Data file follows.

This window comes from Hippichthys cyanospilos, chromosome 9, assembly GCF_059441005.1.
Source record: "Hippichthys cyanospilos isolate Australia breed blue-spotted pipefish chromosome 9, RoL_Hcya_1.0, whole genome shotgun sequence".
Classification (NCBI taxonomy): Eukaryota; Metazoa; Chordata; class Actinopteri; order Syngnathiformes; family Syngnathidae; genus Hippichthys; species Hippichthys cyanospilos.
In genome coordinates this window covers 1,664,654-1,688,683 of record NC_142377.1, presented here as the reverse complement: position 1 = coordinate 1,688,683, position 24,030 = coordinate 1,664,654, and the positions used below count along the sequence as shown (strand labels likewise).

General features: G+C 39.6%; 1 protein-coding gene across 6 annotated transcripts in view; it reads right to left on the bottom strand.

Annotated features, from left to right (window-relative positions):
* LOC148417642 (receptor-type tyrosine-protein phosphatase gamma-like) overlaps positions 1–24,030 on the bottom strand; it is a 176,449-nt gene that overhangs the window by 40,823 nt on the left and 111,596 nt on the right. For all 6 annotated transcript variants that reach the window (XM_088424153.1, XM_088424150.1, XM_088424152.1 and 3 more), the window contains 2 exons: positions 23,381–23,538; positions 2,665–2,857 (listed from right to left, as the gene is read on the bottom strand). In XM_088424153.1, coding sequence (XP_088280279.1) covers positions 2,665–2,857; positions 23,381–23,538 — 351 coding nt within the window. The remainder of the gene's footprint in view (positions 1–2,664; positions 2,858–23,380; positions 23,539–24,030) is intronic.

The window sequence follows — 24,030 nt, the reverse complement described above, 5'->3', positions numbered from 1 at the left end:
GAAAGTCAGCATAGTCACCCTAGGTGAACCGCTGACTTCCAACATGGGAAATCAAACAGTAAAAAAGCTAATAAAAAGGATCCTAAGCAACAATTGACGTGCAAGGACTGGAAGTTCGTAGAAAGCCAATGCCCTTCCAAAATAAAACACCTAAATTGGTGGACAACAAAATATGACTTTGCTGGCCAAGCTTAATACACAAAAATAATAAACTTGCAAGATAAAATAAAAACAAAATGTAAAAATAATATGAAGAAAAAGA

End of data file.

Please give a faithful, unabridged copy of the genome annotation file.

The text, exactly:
This window comes from Hippichthys cyanospilos, chromosome 9, assembly GCF_059441005.1.
Source record: "Hippichthys cyanospilos isolate Australia breed blue-spotted pipefish chromosome 9, RoL_Hcya_1.0, whole genome shotgun sequence".
Classification (NCBI taxonomy): Eukaryota; Metazoa; Chordata; class Actinopteri; order Syngnathiformes; family Syngnathidae; genus Hippichthys; species Hippichthys cyanospilos.
In genome coordinates this window covers 1,664,654-1,688,683 of record NC_142377.1, presented here as the reverse complement: position 1 = coordinate 1,688,683, position 24,030 = coordinate 1,664,654, and the positions used below count along the sequence as shown (strand labels likewise).

General features: G+C 39.6%; 1 protein-coding gene across 6 annotated transcripts in view; it reads right to left on the bottom strand.

Annotated features, from left to right (window-relative positions):
* LOC148417642 (receptor-type tyrosine-protein phosphatase gamma-like) overlaps positions 1–24,030 on the bottom strand; it is a 176,449-nt gene that overhangs the window by 40,823 nt on the left and 111,596 nt on the right. For all 6 annotated transcript variants that reach the window (XM_088424153.1, XM_088424150.1, XM_088424152.1 and 3 more), the window contains 2 exons: positions 23,381–23,538; positions 2,665–2,857 (listed from right to left, as the gene is read on the bottom strand). In XM_088424153.1, coding sequence (XP_088280279.1) covers positions 2,665–2,857; positions 23,381–23,538 — 351 coding nt within the window. The remainder of the gene's footprint in view (positions 1–2,664; positions 2,858–23,380; positions 23,539–24,030) is intronic.

The window sequence follows — 24,030 nt, the reverse complement described above, 5'->3', positions numbered from 1 at the left end:
GAAAGTCAGCATAGTCACCCTAGGTGAACCGCTGACTTCCAACATGGGAAATCAAACAGTAAAAAAGCTAATAAAAAGGATCCTAAGCAACAATTGACGTGCAAGGACTGGAAGTTCGTAGAAAGCCAATGCCCTTCCAAAATAAAACACCTAAATTGGTGGACAACAAAATATGACTTTGCTGGCCAAGCTTAATACACAAAAATAATAAACTTGCAAGATAAAATAAAAACAAAATGTAAAAATAATATGAAGAAAAAGA